HomeGroupsTalkZeitgeist
This site uses cookies to deliver our services, improve performance, for analytics, and (if not signed in) for advertising. By using LibraryThing you acknowledge that you have read and understand our Terms of Service and Privacy Policy. Your use of the site and services is subject to these policies and terms.
Hide this

Results from Google Books

Click on a thumbnail to go to Google Books.

The Cambridge Companion to Old English…
Loading...

The Cambridge Companion to Old English Literature (1991)

by Malcolm Godden, Michael Lapidge

MembersReviewsPopularityAverage ratingMentions
1741102,407 (3.56)1

None.

None
Loading...

Sign up for LibraryThing to find out whether you'll like this book.

No current Talk conversations about this book.

» See also 1 mention

Pretty good stuff, some very helpful sections. I'll have to dig out my copy and read more of it, but the essay by Christine Fell about transience in the elegies is good, if nothing else. ( )
  shanaqui | Apr 9, 2013 |
no reviews | add a review

» Add other authors (16 possible)

Author nameRoleType of authorWork?Status
Malcolm Goddenprimary authorall editionscalculated
Lapidge, Michaelmain authorall editionsconfirmed
You must log in to edit Common Knowledge data.
For more help see the Common Knowledge help page.
Series (with order)
Canonical title
Original title
Alternative titles
Original publication date
People/Characters
Important places
Important events
Related movies
Awards and honors
Information from the Russian Common Knowledge. Edit to localize it to your language.
Epigraph
Dedication
First words
Preface
On 26 November 1882 Gerard Manley Hopkins wrote to his fellow-poet and friend Robert Bridges: 'I am learning Anglo-Saxon and it is a vastly superior thing to what we have now.'
Quotations
Last words
(Click to show. Warning: May contain spoilers.)
Disambiguation notice
Publisher's editors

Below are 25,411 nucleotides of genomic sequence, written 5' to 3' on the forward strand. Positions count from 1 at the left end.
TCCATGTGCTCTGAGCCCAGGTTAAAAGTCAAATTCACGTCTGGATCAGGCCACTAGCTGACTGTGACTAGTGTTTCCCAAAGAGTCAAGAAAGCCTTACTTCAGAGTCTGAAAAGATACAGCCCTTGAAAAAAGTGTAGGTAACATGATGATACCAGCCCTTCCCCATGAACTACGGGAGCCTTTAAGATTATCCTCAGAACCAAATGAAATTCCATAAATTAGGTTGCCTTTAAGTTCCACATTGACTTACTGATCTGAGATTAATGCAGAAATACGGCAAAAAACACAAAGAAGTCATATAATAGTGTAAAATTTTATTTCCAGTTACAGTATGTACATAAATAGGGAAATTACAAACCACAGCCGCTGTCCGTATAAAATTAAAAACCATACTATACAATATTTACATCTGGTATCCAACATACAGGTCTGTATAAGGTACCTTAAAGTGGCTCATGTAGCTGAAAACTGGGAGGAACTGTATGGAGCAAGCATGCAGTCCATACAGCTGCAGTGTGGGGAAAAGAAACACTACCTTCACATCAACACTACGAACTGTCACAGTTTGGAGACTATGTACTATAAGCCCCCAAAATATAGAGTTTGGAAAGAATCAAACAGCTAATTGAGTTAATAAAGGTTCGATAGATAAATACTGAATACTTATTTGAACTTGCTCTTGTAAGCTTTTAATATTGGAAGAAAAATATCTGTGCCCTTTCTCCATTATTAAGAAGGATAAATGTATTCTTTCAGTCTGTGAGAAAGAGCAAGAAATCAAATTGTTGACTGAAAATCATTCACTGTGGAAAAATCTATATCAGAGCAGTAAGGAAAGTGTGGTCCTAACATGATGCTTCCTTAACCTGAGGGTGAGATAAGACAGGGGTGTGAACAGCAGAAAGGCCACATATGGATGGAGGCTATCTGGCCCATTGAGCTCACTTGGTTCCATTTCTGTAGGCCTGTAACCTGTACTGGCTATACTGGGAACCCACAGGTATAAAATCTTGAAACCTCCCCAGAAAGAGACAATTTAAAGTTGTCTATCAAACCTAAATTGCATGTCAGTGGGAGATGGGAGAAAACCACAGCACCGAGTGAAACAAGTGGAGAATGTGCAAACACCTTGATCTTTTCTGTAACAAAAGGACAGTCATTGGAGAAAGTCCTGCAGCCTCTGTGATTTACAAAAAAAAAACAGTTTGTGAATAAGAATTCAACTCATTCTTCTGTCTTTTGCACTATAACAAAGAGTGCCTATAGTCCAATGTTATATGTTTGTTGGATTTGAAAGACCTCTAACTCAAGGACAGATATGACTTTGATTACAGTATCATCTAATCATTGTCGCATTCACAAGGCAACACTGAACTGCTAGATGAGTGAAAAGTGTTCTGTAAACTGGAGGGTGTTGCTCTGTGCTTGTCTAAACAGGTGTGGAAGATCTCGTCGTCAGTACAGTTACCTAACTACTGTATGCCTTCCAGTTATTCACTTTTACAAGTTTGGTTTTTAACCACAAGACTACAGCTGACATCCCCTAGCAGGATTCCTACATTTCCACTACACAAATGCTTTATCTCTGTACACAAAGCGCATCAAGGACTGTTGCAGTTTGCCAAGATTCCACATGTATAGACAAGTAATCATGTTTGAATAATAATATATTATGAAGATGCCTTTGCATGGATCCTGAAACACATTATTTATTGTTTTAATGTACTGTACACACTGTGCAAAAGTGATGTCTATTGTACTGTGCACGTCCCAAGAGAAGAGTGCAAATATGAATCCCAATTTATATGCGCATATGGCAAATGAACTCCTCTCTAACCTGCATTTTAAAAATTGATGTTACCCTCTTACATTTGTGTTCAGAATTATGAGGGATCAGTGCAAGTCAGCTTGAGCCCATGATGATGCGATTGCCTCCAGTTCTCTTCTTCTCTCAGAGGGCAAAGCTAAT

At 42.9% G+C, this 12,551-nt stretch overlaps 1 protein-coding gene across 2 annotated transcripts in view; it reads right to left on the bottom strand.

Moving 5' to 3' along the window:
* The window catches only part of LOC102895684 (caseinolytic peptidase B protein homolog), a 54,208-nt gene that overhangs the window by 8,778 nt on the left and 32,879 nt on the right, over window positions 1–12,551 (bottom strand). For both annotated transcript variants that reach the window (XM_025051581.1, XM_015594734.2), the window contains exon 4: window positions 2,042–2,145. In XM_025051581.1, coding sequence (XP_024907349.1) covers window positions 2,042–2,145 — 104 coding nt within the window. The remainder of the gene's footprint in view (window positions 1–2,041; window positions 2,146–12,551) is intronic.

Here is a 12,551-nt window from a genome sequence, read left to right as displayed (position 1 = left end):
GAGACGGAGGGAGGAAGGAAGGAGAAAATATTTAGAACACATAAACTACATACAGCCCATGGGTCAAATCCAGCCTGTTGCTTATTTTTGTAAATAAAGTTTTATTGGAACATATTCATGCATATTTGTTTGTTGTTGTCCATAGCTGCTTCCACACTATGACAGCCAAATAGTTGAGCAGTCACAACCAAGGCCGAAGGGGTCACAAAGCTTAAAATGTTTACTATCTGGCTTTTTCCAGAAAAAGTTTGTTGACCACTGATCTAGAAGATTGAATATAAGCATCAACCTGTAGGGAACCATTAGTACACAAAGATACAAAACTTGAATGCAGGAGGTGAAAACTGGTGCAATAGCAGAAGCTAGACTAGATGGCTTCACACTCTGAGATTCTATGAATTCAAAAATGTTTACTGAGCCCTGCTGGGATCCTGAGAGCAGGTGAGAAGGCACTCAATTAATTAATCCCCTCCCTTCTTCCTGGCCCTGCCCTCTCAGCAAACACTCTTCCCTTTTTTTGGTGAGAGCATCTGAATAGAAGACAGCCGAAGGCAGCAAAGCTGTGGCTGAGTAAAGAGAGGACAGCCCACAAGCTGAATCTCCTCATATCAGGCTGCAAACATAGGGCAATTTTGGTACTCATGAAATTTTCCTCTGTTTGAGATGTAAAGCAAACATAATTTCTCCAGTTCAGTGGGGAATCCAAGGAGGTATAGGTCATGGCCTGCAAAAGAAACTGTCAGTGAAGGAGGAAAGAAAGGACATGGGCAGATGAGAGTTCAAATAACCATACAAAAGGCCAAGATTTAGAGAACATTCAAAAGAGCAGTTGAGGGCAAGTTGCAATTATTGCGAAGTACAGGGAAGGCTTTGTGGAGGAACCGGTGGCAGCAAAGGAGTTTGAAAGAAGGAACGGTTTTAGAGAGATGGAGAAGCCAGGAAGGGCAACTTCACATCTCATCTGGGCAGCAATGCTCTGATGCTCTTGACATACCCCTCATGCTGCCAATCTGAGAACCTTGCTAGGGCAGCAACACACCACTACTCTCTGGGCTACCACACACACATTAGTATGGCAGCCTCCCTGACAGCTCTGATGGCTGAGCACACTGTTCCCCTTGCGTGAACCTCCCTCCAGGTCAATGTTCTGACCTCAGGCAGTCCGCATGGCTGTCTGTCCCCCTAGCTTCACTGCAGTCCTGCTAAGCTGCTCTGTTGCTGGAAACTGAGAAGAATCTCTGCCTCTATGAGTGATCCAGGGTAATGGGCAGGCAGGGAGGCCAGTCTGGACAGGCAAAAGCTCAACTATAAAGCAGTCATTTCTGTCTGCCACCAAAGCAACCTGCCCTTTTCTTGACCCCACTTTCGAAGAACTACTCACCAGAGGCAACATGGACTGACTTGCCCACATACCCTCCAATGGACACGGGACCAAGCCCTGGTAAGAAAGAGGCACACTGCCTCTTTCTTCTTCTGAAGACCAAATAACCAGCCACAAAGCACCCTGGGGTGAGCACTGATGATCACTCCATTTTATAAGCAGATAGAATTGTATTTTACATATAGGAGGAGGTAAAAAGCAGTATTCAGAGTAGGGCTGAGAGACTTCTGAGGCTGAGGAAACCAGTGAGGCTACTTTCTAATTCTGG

Blurbers
Publisher series
Original language
Canonical DDC/MDS
Book description
Haiku summary

Amazon.com Product Description (ISBN 0521377943, Paperback)

This book introduces students to the literature of Anglo-Saxon England, the period from 600-1066, in a collection of fifteen specially commissioned essays. The chapters are written by experts, but designed to be accessible to students who may be unfamiliar with Old English. The emphasis throughout is on placing texts in their contemporary context and suggesting ways in which they relate to each other and to the important events and issues of the time. With the help of maps and a chronological table of events the first chapters describe briefly the political, social and ecclesiastical history of the period and how poetry and prose in Latin and in the vernacular developed and flourished. A succinct account of Old English provides beginners with a handy guide to the rules of spelling, grammar and syntax. Subsequent chapters explore the range of Anglo-Saxon writing under different thematic headings. A final bibliography gives guidance on further reading.

(retrieved from Amazon Thu, 12 Mar 2015 18:22:28 -0400)

No library descriptions found.

Quick Links

Popular covers

Rating

Average: (3.56)
0.5
1 1
1.5
2
2.5
3 1
3.5
4 5
4.5 1
5

Is this you?

Become a LibraryThing Author.

 

About | Contact | Privacy/Terms | Help/FAQs | Blog | Store | APIs | TinyCat | Legacy Libraries | Early Reviewers | Common Knowledge | 135,619,178 books! | Top bar: Always visible